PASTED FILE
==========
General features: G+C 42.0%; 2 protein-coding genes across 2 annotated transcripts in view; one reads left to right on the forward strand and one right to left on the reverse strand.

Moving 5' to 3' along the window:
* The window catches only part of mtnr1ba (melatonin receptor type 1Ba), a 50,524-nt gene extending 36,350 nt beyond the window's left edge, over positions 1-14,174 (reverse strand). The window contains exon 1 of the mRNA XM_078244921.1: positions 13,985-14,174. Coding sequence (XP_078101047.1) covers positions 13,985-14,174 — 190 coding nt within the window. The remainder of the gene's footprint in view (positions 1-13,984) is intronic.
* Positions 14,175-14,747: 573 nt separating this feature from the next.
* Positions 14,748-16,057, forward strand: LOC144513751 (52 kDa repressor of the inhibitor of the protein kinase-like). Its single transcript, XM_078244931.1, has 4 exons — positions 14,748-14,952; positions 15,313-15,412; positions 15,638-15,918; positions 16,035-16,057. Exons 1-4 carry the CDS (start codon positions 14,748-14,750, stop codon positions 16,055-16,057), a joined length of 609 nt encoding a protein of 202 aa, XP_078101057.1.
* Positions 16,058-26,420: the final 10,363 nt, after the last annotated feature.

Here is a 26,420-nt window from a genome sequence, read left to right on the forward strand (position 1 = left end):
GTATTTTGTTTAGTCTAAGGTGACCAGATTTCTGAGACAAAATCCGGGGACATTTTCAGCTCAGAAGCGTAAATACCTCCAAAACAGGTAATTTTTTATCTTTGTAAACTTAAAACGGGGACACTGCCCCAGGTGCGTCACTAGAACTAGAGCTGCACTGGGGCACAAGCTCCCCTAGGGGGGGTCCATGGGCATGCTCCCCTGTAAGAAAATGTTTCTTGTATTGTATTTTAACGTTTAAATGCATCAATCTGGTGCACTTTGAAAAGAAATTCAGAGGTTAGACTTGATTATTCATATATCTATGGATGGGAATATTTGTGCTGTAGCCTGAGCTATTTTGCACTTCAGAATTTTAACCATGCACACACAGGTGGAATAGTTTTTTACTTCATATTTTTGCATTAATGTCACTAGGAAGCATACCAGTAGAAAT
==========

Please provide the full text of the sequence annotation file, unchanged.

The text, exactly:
General features: G+C 42.0%; 2 protein-coding genes across 2 annotated transcripts in view; one reads left to right on the forward strand and one right to left on the reverse strand.

Moving 5' to 3' along the window:
* The window catches only part of mtnr1ba (melatonin receptor type 1Ba), a 50,524-nt gene extending 36,350 nt beyond the window's left edge, over positions 1-14,174 (reverse strand). The window contains exon 1 of the mRNA XM_078244921.1: positions 13,985-14,174. Coding sequence (XP_078101047.1) covers positions 13,985-14,174 — 190 coding nt within the window. The remainder of the gene's footprint in view (positions 1-13,984) is intronic.
* Positions 14,175-14,747: 573 nt separating this feature from the next.
* Positions 14,748-16,057, forward strand: LOC144513751 (52 kDa repressor of the inhibitor of the protein kinase-like). Its single transcript, XM_078244931.1, has 4 exons — positions 14,748-14,952; positions 15,313-15,412; positions 15,638-15,918; positions 16,035-16,057. Exons 1-4 carry the CDS (start codon positions 14,748-14,750, stop codon positions 16,055-16,057), a joined length of 609 nt encoding a protein of 202 aa, XP_078101057.1.
* Positions 16,058-26,420: the final 10,363 nt, after the last annotated feature.

Here is a 26,420-nt window from a genome sequence, read left to right on the forward strand (position 1 = left end):
GTATTTTGTTTAGTCTAAGGTGACCAGATTTCTGAGACAAAATCCGGGGACATTTTCAGCTCAGAAGCGTAAATACCTCCAAAACAGGTAATTTTTTATCTTTGTAAACTTAAAACGGGGACACTGCCCCAGGTGCGTCACTAGAACTAGAGCTGCACTGGGGCACAAGCTCCCCTAGGGGGGGTCCATGGGCATGCTCCCCTGTAAGAAAATGTTTCTTGTATTGTATTTTAACGTTTAAATGCATCAATCTGGTGCACTTTGAAAAGAAATTCAGAGGTTAGACTTGATTATTCATATATCTATGGATGGGAATATTTGTGCTGTAGCCTGAGCTATTTTGCACTTCAGAATTTTAACCATGCACACACAGGTGGAATAGTTTTTTACTTCATATTTTTGCATTAATGTCACTAGGAAGCATACCAGTAGAAAT